by Marijke Kremin
The Annual Secretary-General’s report on the Responsibility to Protect, entitled “Lessons Learned for Prevention,” set the stage for the International Coalition for the Responsibility to Protect’s (ICRtoP) advocacy and programming work over the recent months. Taking note of Member States’ interventions during the UN General Assembly’s Debate on the Responsibility to Protect (RtoP, R2P), the International Coalition for the Responsibility to Protect (ICRtoP) closely monitored the debate, where UN Security Council veto restraint initiatives, combating hate speech, and addressing root causes of atrocities through implementing the 2030 Agenda were highlighted as key prevention activities.
On October 31, the ICRtoP hosted a side event to the UN Security Council Open Debate on Women, Peace and Security along with the Permanent Mission of Germany to the UN, Cordaid, Friedrich-Ebert-Stiftung New York, the Global Partnership for the Prevention of Armed Conflict (GPPAC) and WO=MEN Dutch Gender Platform. Entitled “Ensuring the Inclusion of Young Women in Conflict and Atrocity Prevention,” the panel event recognized the crucial role of young women as prevention actors in their local communities, underscoring the need to improve young women’s access to prevention spaces and engaging with them, rather than acting on their behalf. e panel was opened by ICRtoP’s Program Associate, Marijke Kremin, and included women civil society leaders and activists from Afghanistan, Jordan, and the Philippines, who discussed the experiences and struggles of young women in the prevention field in their home contexts, as well as representatives of Germany and the UN Department of Political and Peacebuilding Aﬀairs (UN-DPPA).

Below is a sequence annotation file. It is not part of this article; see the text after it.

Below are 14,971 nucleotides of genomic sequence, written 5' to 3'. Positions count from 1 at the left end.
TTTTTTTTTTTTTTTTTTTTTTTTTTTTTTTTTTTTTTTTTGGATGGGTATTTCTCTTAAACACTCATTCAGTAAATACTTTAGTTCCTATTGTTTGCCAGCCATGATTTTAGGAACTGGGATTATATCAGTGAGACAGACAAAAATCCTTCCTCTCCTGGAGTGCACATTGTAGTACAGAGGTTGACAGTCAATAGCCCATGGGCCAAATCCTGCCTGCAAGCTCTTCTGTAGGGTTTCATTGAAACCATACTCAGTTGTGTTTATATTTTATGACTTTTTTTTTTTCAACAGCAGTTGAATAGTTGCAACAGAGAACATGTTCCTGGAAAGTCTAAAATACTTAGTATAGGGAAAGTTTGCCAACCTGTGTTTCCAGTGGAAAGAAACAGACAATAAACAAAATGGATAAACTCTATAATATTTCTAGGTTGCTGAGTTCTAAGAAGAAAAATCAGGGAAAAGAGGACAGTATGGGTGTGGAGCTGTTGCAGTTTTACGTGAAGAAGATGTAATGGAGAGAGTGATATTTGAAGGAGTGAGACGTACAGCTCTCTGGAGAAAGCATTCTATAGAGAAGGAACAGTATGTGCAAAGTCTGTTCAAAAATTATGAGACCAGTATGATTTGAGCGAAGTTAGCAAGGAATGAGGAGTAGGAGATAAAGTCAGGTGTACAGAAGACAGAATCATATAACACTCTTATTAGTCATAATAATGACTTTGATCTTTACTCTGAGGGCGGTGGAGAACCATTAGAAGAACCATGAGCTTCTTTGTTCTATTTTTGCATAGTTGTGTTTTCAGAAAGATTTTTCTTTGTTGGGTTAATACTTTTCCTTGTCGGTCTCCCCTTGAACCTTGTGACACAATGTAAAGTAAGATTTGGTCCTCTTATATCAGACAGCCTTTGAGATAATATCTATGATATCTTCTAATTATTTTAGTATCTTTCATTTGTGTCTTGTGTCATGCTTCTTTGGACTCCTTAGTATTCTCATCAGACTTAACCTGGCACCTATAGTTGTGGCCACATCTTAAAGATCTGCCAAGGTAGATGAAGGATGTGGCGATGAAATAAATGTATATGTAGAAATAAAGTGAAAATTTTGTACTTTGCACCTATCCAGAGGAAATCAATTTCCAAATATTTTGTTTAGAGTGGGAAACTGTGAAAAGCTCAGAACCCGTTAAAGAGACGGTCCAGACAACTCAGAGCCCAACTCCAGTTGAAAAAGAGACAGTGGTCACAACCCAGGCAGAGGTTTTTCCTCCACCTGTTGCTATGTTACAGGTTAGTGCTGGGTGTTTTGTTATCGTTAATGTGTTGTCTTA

Also, in the context of the annual UN Security Council Open Debate on Women, Peace, and Security, there was panel discussion on “The Relevance of Resolution 1325 to the Implementation of Peace in Colombia.” The discussion explored how UN Security Council Resolution 1325 and subsequent women, peace and security resolutions were used by women in Colombia to, for example, demand participation in peace negotiations and ensure a gender perspective in the subsequent peace agreement. It also considered other examples of women’s involvement in peace processes and in the implementation UNSCR 1325 through National Action Plans.
In December, the ICRtoP Secretariat staﬀ returned to Beirut, Lebanon to facilitate an in- depth training on early warning and early action. Alongside its implementing partner and Steering Committee member, the Permanent Peace Movement (PPM), the training sought to discuss early warning signs of atrocities and early actions members of civil society can take to prevent their occurrence, and how mainstreaming the RtoP can strengthen the work participants are already undertaking.
The Responsibility to Protect (R2P) is an international security norm. It specifically provides a framework intended to prevent genocide, crimes against humanity, war crimes and ethnic cleansing. R2P does not address other serious human security problems such as natural or environmental disasters, climate change or nuclear proliferation. The focus of R2P is deliberately narrow, but with a range of tools for dealing with these particular violations.